We hiked in a couple of miles, exchanged pleasantries with a few day hikers, and didn't spot a single backpacker. Pleased at the possibility of being the only ones out there the following night, I unloaded and hid the wood in a tree hollow near where I hoped to camp. There's something about giving a wave to the last of the day hikers that excites me. When their packs disappear down the path for the final time, things, somehow, become wilder yet more peaceful; solitary, yet more connected. You understand that the old growth trees know this in the way things like this are known. As do the fish following ancient waterways in the river below. You understand it's you who must relearn the rhythms of the forest.  

Much to Wisdom's disappointment, we didn't stay out very long. It was back to the car to go home, sort gear for both skiing and backpacking, and get to bed early for the first ever Ski to Tent Event!

The following morning, arguing crows outside my window woke me before my alarm. A bluebird sky stretched in all directions. Directions like down to my toes and out to my fingertips. You know the kind of excitement I mean. I downed some yogurt and a banana, threw my ski equipment in the car, and told Wisdom to rest up for later. The day was underway.

Mt. Hood from the parking lot at Meadows Ski Resort

On the lift for first tracks

With spring skiing, you never know what you're going to get. The conditions are variable, just like the weather. The first few runs were like skiing on concrete, but the snow was amazing once it softened. The black and double black runs kept my quads burning and skis turning. From about 10:30 until 11:15, Heather Canyon had some of the best skiing of the season. The snow was forgiving and fun. The kind of snow that makes you feel like a hero banging out turn after beautiful turn down the empty canyon walls.

The morning, and the ski, of the Ski to Tent Event sped by, and before I knew it, I was back at the car. Instead of my skis turning, it was my mind turning now. Driving home, I ran through my checklist several times for backpacking. Mainly I wondered if I packed enough (and the correct) layers for spring camping. Having never camped so early in the season in the mountains before, the truth was, I didn't know.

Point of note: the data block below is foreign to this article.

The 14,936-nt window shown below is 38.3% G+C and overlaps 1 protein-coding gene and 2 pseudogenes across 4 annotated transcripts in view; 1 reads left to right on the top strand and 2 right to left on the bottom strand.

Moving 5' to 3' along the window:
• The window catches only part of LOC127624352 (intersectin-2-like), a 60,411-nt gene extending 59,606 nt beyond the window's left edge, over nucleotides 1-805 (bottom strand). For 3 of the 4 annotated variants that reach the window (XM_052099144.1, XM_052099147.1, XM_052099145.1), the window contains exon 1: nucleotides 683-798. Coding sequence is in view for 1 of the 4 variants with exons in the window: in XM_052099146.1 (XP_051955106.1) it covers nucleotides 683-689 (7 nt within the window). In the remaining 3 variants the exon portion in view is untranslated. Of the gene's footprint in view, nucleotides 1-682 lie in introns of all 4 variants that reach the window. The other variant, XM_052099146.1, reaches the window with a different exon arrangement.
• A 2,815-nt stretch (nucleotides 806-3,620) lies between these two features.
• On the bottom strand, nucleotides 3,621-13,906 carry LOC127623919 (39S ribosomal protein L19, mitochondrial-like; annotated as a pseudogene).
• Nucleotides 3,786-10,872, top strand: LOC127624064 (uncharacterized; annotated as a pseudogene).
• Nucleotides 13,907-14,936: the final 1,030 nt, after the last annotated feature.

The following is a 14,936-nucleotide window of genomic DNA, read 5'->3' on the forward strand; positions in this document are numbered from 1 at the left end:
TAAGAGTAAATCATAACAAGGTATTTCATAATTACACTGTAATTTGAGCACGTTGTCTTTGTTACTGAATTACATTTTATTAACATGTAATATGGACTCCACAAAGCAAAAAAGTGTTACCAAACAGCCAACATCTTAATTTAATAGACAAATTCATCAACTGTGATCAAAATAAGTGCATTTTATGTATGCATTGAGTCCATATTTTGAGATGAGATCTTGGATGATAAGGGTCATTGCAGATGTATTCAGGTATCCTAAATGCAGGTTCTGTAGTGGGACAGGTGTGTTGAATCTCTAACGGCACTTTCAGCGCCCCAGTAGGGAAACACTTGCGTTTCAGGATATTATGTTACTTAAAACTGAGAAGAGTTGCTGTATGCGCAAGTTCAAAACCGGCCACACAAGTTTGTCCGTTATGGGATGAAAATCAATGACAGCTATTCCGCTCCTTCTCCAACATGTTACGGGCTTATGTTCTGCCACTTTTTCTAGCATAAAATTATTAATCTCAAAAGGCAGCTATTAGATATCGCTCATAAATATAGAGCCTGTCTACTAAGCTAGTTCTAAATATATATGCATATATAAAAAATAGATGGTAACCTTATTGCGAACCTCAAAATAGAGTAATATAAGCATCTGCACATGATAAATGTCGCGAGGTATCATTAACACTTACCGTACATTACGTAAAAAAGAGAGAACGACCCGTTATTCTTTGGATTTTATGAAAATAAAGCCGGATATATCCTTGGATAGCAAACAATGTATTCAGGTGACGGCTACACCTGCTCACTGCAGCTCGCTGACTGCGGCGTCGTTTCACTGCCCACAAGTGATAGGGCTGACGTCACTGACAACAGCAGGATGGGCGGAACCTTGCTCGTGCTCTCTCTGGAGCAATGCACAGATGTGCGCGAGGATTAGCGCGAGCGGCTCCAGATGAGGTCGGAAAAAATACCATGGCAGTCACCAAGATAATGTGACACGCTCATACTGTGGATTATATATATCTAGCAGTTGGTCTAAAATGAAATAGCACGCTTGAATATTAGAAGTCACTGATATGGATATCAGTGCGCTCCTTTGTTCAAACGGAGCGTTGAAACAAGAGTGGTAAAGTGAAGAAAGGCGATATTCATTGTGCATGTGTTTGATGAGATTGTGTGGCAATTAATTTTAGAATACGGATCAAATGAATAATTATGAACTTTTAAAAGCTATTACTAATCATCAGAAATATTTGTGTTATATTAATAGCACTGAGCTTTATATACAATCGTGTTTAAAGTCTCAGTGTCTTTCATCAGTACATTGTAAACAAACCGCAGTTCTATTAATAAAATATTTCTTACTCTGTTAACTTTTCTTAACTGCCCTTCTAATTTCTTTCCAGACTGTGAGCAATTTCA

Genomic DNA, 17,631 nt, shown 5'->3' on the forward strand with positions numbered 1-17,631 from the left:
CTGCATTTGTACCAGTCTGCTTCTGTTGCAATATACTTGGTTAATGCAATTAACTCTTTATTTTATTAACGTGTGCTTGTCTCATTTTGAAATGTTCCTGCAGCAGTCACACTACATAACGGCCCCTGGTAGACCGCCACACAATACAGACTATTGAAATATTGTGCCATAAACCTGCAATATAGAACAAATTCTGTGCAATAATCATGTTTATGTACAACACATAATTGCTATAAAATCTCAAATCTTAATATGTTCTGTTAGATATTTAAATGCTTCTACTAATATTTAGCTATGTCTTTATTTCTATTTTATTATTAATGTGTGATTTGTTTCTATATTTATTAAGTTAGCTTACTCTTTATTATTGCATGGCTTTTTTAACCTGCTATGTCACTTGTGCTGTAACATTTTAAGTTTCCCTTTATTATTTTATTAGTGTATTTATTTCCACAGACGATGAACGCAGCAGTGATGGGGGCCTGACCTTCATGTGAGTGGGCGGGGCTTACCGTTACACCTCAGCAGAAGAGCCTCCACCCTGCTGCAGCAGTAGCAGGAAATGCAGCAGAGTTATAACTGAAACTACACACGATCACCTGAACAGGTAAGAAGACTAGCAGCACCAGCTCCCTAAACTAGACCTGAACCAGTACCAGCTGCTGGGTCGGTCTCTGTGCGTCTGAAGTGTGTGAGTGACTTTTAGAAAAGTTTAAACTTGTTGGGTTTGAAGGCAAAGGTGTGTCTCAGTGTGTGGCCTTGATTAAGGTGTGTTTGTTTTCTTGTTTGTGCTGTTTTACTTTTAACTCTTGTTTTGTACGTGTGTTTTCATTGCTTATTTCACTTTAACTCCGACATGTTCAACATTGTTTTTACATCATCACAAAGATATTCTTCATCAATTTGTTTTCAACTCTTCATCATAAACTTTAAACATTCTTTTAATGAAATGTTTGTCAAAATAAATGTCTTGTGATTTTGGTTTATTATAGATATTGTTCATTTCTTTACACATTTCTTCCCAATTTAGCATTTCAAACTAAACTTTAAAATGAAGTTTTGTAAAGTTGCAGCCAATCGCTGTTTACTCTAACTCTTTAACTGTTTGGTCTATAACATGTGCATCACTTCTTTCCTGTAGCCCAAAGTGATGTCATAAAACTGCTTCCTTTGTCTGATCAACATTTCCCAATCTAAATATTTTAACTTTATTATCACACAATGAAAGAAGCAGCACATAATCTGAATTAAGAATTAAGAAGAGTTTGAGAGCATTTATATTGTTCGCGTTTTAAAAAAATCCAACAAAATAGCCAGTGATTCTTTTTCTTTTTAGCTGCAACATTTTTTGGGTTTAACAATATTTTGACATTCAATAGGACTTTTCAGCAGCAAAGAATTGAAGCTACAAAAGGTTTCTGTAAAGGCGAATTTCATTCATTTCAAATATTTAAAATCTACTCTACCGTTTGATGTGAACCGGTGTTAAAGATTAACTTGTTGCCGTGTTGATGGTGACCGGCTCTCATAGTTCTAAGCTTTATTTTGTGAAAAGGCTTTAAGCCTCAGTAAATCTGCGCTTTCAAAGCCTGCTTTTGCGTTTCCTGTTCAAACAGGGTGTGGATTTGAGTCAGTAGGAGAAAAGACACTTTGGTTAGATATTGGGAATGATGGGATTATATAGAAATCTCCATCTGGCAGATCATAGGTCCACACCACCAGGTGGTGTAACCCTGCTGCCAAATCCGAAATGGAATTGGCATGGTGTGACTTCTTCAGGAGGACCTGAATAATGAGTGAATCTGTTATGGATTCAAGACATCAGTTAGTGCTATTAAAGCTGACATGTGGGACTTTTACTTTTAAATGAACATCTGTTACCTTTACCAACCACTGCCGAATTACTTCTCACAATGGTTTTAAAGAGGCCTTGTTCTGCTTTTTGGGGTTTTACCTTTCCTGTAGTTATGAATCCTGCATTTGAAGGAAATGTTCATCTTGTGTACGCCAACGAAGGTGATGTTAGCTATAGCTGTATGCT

After lunch and a quick dip in the hot tub, Wisdom and I were at the trail head ready for the next leg. 

 Note the t-shirt and overall warm weather look

Now note that the days may grow longer in April, but spring itself still sets early. It wasn't long before I broke into the cached firewood, and the extra clothing too. 

By the time the sun set, I had on wool socks, wool long underwear, soft shell pants, a t-shirt, two long-sleeved wool shirts, and a wool hat. Before crawling into my sleeping bag a few hours later, I added fleece pants, a down jacket, and lightweight gloves. However, the gloves made me hot. I got a kick out of that. All this down, fleece, and wool, but it was the cotton gloves that tipped my internal thermometer. Once I took them off, I was the perfect temperature for a night in the woods in April. You know the problem though? Eventually, I would have to emerge from my warm little cocoon.

When that inevitable moment arrived the following morning, I went straight to my trusty alcohol stove and got some water boiling for tea before anything else.

I would proceed to drink three cups before even thinking about breakfast or a fire. However, I found that a little chill when drinking tea at the river's edge with your dog at your side is actually quite tolerable.  

(Speaking of the dog and for those of you wondering, I checked on Wisdom throughout the night to be sure she was warm enough. Each time I woke up, she was either making happy dog noises or sleeping soundly. No problem there.)

The morning was cold, but pretty. Wisdom and I went for a wildflower walk and spotted wild calla, glacier lilies, trillium, western buttercup, and many other early bloomers that I can't name. Sunlight flowed downstream into our camp. 

After awhile, the Ski to Tent Event came to its natural closing. I slowly packed up camp happy to have gotten out so early in the season and pleased to have completed the goal, although I didn't feel as accomplished as I thought I would. I think it's because the event wasn't as challenging as I anticipated. I'm already thinking about next year and what to do to increase the difficulty. Certainly, we had a good time though, and I can tell you that someone definitely didn't want to come home.